In 1925, Margaret Lowenfeld (1890-1973), an English pediatrician, left orthodox pediatrics and began the psychiatric treatment of children. She wanted to create “a free and protected space” in which children could communicate their needs and fantasies. In her clinic, she had a zinc tray filled with sand, and many miniature models of people and objects. She called it a “Wonder Box.” The children themselves created “worlds,” spontaneously and seemingly inevitably; thus Lowenfeld developed what she called “The World Technique.”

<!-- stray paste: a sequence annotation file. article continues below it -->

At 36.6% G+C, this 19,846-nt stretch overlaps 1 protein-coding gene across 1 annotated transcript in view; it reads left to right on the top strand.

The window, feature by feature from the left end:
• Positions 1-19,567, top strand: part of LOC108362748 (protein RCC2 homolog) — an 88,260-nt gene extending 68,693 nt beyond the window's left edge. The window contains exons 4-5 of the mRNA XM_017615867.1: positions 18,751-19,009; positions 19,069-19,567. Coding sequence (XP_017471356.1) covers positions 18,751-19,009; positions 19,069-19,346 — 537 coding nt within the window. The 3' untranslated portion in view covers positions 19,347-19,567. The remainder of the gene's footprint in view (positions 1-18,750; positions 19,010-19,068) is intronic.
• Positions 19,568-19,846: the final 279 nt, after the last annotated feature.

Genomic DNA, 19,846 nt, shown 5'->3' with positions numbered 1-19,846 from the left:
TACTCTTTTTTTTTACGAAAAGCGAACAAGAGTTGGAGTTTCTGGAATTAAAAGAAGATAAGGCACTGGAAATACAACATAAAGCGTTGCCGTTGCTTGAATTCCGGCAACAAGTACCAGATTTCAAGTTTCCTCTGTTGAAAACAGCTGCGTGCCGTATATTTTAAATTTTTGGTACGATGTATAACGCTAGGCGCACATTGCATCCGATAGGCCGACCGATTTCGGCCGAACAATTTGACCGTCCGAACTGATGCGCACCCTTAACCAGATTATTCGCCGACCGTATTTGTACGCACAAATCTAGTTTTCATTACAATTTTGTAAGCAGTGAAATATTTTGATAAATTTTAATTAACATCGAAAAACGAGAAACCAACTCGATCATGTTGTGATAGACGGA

Dora Kalff, a Swiss Jungian analyst, attended a conference in which Lowenfeld presented her technique of communication, and went to study with Lowenfeld in England in 1956. Kalff called the technique “sandplay,” introduced it widely and influenced therapists both in the United States and in Europe.